At the higher fungal burden (33 conidia/ml), only the omission of bead beating significantly affected Aspergillus PCR detection rates compared to those attained using the EAPCRI protocol (Table (Table2).2). Four modifications affected PCR amplification, indicating suboptimal quality and/or quantity of DNA as represented by later Aspergillus PCR CT values (Table (Table2).2). In using 1 ml of the 3-ml specimen, the fungal burden potentially available was reduced from 33 conidia/ml to 11 conidia/ml, a load almost identical to that of the 3-ml specimen spiked with 10 conidia/ml extracted using the EAPCRI method (Table (Table1).1). CT values for these specimens were also the same (Table (Table2).2). Removal of a bead-beating step reduced the quantity of fungal DNA extracted, not only affecting reproducibility but also the Aspergillus PCR CT values. Omission of white cell lysis affected the IC, indicating the presence of an inhibitor, and without prior lysis, human DNA survived the extraction, possibly in DNA concentrations potentially detrimental to PCR amplification, although the higher burden was still reproducibly detected. It is postulated that the high fungal DNA concentration combined with a large Aspergillus PCR volume compared to those of the IC PCR limited the inhibitory effect. Elution in a larger volume, 200 μl, resulted in a DNA concentration that was lower than those attained using the EAPCRI method and is reflected by later CT values in both the Aspergillus PCR and IC and a slight reduction in Aspergillus PCR reproducibility (Tables (Tables11 and and22).
At the lower fungal burden (10 conidia/ml), seven modifications affected Aspergillus PCR performance (Table (Table2).2). As bead beating was so detrimental for the detection of the higher fungal burden, it was not evaluated at this lower load. Using less than the entire 3-ml specimen, excluding white cell lysis, and eluting in volumes of ≥100 μl greatly reduced detection rates compared to those obtained using the EAPCRI protocol. Assuming 100% extraction efficiency and elution in 60 μl, using a 15-μl template input for PCR incorporates 7.5 (95% confidence interval [CI], 2.7 to 12.3) A. fumigatus genomes per reaction, certifying the presence of DNA within each reaction, whereas elutions in 100-μl and 200-μl volumes incorporate 4.5 (95% CI, 0.5 to 8.5) and 2.25 (95% CI, 0 to 5.0) genomes per reaction, respectively, reducing replicate reproducibility.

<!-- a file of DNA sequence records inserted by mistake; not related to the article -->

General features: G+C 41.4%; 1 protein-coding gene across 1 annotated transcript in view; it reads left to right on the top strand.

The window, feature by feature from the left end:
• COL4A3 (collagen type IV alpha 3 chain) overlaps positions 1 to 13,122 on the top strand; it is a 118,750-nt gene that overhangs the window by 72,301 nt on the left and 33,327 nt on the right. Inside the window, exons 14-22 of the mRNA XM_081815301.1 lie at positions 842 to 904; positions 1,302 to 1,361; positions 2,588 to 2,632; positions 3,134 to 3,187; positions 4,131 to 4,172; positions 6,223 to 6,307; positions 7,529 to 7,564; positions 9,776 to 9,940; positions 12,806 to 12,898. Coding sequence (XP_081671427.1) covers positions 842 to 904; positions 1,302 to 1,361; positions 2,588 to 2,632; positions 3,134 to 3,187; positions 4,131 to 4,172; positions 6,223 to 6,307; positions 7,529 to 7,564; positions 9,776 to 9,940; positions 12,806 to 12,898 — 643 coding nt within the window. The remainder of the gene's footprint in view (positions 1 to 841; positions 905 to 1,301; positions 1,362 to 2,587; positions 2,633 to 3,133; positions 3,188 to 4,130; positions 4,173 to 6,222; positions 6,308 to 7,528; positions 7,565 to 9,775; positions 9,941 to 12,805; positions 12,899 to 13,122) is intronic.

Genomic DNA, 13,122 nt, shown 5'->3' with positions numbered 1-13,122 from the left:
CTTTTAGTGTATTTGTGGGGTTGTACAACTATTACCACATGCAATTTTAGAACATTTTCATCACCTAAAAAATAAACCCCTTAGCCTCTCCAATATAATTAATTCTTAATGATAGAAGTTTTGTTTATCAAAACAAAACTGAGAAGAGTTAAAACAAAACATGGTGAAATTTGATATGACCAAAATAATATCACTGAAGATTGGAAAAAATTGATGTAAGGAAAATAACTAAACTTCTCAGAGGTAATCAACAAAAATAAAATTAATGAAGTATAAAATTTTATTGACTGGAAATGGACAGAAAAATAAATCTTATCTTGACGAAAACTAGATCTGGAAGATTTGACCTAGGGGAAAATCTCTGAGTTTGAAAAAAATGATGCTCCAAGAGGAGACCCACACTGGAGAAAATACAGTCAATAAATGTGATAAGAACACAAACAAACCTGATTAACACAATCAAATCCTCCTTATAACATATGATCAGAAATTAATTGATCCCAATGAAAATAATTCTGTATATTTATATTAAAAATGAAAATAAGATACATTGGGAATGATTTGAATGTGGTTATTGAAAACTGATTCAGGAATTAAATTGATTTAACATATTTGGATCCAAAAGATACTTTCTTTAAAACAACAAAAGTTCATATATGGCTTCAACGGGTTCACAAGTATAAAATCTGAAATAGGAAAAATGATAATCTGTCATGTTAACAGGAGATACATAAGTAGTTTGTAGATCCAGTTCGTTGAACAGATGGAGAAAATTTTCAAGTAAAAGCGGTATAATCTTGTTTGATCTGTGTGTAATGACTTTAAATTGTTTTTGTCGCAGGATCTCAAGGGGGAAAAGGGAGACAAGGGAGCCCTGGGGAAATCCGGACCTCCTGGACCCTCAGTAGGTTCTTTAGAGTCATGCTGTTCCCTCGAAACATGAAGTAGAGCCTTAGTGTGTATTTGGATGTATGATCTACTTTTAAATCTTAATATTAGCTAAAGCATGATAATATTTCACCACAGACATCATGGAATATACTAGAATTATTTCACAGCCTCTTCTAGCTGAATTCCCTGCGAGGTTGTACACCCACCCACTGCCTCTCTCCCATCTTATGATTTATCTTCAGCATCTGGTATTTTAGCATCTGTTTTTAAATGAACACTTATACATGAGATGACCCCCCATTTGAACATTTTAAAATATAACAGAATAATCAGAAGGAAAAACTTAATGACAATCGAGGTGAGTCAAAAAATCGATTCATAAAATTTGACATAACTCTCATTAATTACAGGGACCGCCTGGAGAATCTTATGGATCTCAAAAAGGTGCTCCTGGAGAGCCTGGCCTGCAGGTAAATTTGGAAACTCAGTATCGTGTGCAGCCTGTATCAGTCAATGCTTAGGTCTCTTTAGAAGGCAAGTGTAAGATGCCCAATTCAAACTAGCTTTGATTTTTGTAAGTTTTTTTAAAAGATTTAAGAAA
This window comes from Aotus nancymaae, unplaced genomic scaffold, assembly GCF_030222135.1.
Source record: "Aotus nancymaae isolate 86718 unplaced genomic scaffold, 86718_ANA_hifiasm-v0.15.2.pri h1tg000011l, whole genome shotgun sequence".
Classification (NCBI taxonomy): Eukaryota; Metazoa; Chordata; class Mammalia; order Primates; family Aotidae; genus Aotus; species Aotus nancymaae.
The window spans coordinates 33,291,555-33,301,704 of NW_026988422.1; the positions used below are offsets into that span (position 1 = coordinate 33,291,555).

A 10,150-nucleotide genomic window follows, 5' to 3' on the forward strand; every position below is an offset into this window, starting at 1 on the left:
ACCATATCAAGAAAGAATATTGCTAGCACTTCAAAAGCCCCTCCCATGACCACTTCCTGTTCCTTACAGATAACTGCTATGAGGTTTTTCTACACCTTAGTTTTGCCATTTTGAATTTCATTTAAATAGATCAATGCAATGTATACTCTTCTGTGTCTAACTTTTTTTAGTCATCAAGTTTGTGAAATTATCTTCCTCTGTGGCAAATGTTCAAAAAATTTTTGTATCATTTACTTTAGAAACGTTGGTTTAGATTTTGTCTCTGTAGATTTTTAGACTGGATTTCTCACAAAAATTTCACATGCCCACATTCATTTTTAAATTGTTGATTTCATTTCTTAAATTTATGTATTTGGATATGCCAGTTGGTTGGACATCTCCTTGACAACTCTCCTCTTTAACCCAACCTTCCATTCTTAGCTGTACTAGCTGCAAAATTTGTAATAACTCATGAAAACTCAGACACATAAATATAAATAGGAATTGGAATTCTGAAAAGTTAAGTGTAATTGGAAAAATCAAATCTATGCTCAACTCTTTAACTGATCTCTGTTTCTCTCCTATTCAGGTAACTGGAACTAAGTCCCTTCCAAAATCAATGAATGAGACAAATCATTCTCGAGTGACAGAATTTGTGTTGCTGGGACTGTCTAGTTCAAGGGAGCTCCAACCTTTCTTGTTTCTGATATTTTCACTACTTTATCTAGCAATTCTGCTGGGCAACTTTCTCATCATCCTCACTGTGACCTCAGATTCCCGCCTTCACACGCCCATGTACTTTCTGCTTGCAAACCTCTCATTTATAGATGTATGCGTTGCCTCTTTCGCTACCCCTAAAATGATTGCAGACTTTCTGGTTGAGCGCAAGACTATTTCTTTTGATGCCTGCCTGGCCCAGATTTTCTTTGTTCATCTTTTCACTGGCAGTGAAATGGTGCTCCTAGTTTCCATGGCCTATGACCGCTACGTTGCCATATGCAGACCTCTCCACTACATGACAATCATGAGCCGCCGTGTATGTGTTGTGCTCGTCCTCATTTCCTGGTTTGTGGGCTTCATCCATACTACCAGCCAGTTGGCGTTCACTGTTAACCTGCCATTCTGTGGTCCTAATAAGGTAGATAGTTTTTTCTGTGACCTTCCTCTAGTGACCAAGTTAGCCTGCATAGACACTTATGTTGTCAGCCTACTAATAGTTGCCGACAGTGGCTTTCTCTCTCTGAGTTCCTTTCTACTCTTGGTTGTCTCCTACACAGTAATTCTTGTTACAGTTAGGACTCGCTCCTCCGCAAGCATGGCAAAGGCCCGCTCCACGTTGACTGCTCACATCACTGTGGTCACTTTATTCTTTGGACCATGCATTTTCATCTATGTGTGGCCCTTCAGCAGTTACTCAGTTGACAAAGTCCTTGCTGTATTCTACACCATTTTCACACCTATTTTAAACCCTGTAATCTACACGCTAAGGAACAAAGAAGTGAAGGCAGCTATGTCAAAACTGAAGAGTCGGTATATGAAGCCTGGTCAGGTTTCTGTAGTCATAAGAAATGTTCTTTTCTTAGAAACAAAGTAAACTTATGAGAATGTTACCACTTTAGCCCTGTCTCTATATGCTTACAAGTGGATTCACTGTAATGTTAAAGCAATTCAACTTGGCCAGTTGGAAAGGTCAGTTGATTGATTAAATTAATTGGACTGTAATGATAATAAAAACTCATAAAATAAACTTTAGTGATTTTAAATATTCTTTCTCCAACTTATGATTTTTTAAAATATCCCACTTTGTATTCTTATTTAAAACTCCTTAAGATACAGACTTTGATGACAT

A reduced detection rate was coupled with later CT values compared to those obtained with the EAPCRI method, and four modifications resulted in mean CT values greater than 40 cycles, a threshold that reduces real-time PCR reproducibility below 100% (4). Later CT values were also seen if red cell lysis was not done, and this was coupled with a slight reduction in the detection rate. Again, the IC was affected by the absence of the white cell lysis step and by the elution of DNA in 200-μl volumes (Table (Table22).
The removal of one red cell lysis step had no affect on PCR performance, but in this investigation, the blood was frozen prior to testing, resulting in the lysis of the red cells. It is likely that when using fresh blood, two red cell lysis steps are required. Incorporating incubation with hot NaOH after white cell lysis did not improve PCR reproducibility or CT values for either fungal burden. The primary function of a NaOH incubation is to permeabilize the fungal cell wall and, in so doing, aid downstream lyticase digestion. The use of bead beating obviates this additional step, though hot alkali treatment may still be beneficial when testing blood from nonneutropenic patients, as a greater abundance of white cells may persist despite attempts at conventional lysis (personal practical experience).
In conclusion, to improve analytical sensitivity, the EAPCRI recommends the use of ≥3 ml EDTA blood specimens, a red and white cell lysis step, bead beating to lyse the fungal element, and elution volumes of less than 100 μl. This research investigating the influence of the individual steps of the EAPCRI protocol supports the original findings and emphasizes their importance at low fungal burdens.
Published ahead of print on 18 August 2010.
†The authors have paid a fee to allow immediate free access to this article.